Hypertext pioneer Mark Bernstein has just published Intertwingled, a collection of nine essays and one short story.
No one could ever say that Bernstein is shy about expressing his opinions, so don’t expect some dry attempt at scientific “neutrality.” If you tackle this short book, you will learn a lot about the history, theory, and (perhaps) future of hypertext, all expressed through the lens of one of its principal developers. The nine essays were originally “notes” for the 30th ACM Conference on Hypertext and Social Media, a fact that immediately alerts you to the intended audience: those who would attend such a conference. In other words, we’re talking about fellow software developers, hypertext authors, and perhaps the interested but knowledgeable public. If you fall into any of those categories, you will find much to capture your attention in these essays. If you’re only interested but not knowledgeable, you will find that much of the prose is tough sledding — a bit like reading a college textbook for a course that you really wanted to take but found that you were just barely qualified for. (Fortunately there’s a glossary at the back.) The exception is the ninth and most important essay, “Hypertext in the Age of Trump,” a dark meditation on the future of the world in the current political climate. You’ll understand that one all right. It is echoed in a paragraph in the foreword:
Our planet is burning. Our electronic networks, one of the crowning glories of our civilization, are crammed with the ravings of fools and the counsels of con men. Many of our governments are controlled by senile knaves or irrational zealots. Many of our best young researchers dedicate themselves, knowingly or otherwise, to those who subvert and deny science, in the (usually vain) hope of attracting the notice of a handful of platform vendors who might hire them.
As I say, Bernstein is not shy about expressing his opinions.
He’s also not shy about telling us when he had been wrong (I wish everyone could do that). For example:
I believed (correctly) that legislators did not understand the questions they were called on to decide, but I assumed wrongly that legislators minded this state of affairs and would be eager for a better way. In practice, legislators don’t want to understand, or even to arrive at the right decision: legislators want to win the next election. Upton Sinclair, campaigning for governor of California in 1934, observed that “It is difficult to get a man to understand something, when his salary depends upon his not understanding it.”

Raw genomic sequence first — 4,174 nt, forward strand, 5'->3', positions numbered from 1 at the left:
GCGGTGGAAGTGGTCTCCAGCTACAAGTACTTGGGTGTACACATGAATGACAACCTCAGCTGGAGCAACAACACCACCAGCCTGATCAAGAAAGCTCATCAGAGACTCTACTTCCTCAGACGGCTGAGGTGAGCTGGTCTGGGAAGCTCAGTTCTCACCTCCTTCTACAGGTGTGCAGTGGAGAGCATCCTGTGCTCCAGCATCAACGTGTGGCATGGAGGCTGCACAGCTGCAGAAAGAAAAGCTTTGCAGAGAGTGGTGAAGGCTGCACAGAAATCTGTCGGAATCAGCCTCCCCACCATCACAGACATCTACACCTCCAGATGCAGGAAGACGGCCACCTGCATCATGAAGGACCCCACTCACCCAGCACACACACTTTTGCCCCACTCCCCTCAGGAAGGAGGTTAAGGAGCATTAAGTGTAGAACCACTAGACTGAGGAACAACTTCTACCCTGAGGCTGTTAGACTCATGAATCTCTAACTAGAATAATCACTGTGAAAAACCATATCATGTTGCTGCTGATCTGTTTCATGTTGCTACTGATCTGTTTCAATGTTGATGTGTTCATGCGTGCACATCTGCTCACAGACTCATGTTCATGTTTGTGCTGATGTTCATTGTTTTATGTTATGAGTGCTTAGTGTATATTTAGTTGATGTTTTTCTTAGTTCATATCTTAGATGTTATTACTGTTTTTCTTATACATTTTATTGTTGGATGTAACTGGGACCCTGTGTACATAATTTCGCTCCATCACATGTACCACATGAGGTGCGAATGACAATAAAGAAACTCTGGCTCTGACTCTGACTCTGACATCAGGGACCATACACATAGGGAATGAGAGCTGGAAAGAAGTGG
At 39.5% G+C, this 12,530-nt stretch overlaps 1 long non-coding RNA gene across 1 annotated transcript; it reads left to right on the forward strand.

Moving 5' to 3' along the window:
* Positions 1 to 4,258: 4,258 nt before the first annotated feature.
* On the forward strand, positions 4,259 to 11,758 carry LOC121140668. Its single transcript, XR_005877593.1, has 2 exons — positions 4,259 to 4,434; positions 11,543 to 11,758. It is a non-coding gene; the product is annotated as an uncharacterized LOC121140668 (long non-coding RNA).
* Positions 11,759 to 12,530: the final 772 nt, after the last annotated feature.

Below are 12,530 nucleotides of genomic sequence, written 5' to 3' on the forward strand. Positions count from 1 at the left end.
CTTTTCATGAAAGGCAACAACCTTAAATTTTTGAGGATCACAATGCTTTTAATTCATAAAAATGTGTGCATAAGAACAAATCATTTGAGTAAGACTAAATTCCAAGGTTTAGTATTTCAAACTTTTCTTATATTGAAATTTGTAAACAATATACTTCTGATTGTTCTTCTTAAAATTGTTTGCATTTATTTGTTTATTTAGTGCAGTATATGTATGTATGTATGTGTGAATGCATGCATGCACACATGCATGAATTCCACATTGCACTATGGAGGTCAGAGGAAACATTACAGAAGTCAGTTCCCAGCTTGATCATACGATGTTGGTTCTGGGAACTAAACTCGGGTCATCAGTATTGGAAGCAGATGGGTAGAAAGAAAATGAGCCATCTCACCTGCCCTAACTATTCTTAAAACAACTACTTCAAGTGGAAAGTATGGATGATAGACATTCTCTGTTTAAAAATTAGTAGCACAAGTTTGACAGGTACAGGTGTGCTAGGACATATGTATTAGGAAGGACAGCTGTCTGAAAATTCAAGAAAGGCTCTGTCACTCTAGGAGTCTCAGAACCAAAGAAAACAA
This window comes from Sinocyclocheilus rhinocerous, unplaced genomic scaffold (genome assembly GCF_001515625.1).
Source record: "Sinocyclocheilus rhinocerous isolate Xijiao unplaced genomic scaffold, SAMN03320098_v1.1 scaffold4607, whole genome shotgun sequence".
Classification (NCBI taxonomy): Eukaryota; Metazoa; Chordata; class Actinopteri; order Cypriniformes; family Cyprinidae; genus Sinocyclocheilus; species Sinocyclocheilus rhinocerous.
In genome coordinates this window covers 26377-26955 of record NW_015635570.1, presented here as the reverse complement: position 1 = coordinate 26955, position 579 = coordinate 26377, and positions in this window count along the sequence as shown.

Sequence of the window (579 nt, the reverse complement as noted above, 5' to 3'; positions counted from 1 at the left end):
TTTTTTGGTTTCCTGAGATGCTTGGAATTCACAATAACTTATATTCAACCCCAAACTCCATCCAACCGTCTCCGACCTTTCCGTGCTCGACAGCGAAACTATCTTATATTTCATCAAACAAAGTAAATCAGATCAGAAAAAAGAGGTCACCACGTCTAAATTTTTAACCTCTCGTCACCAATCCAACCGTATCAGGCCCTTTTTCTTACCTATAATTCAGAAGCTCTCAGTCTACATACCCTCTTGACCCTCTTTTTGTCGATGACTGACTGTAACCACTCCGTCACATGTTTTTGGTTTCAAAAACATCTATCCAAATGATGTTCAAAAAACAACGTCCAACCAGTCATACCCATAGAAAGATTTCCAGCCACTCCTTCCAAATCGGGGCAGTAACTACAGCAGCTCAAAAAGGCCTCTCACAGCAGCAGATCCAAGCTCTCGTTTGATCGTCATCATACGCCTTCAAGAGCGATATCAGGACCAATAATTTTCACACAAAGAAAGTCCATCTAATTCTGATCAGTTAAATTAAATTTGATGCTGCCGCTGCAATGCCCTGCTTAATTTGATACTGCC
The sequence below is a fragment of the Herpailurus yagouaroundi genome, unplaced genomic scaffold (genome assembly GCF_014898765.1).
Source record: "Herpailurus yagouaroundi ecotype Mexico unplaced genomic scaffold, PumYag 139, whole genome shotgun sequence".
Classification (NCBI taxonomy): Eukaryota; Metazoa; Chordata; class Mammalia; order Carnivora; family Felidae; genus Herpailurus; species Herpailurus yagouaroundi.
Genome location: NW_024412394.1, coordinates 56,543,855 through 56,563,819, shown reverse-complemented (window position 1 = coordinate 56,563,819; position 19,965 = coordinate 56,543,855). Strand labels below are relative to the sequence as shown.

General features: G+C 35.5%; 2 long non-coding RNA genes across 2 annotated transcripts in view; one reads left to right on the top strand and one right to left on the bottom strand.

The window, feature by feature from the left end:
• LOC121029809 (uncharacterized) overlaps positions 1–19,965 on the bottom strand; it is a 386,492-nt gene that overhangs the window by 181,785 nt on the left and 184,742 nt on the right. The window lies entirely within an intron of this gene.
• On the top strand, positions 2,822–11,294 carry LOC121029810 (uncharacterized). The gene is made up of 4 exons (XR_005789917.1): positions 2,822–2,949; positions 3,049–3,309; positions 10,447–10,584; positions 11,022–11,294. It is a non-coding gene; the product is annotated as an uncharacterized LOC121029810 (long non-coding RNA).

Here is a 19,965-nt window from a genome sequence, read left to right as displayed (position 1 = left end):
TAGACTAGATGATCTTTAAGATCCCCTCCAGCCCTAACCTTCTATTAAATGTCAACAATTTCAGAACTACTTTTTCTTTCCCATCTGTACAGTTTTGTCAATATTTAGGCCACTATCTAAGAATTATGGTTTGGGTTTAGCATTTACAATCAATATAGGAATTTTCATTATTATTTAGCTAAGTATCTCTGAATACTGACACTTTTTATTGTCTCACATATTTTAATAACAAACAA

Hear that, Mitch?
One of my (white) former students posted some comments on Facebook yesterday concerning the controversy about the ComicCon ban on blackface cosplay. For example: “If I want to cosplay Storm, I could, and I don’t need to do any raceface to make it obvious who I’m cosplaying.” This issue arises in hypertext fiction just as it does in cosplay, as the reader of a hypertext story may be able to pick the race and gender of a character. The right path isn’t clear:
This approach implicitly argues that race (say) doesn’t matter, that we might casually don a race or a gender like a suit of clothes. That might be a world to which we aspire, but it is not the world we have known.
Or, as Bernstein points out, it might be a story where race does matter, as in many stories we have read (and lived). The connection with cosplay isn’t accidental; both GamerGate and D&D make appearances in this collection.
The sole work of fiction in this collection, “Ophelia in My Pocket,” was a mystery to me. Not in the sense of being a detective story, just in the sense that I have no idea what it’s about or how I should approach it. In contrast to the final essay, it apparently assumes some sort of prior knowledge, some esoteric context, that I don’t have. Oh well, I’m probably not the intended audience for this story. That’s OK; the rest of the book totally made sense to me.
Finally, be sure to read the concluding essay, “Hypertext in the Age of Trump.” As I said above, you don’t need a technical background for that one. In addition to its appearance in this collection, Bernstein has also published it separately, so you can read it (for free!) online. Every day I become more and more convinced that the current situation is untenable, but I am an eternal optimist (in distinct contrast to Bernstein). And what does hypertext have to do with Trump? You’ll just have to read the essay to find out.
Disclaimer: Mark and I have been friends for so many years that I can‘t even remember when I met him.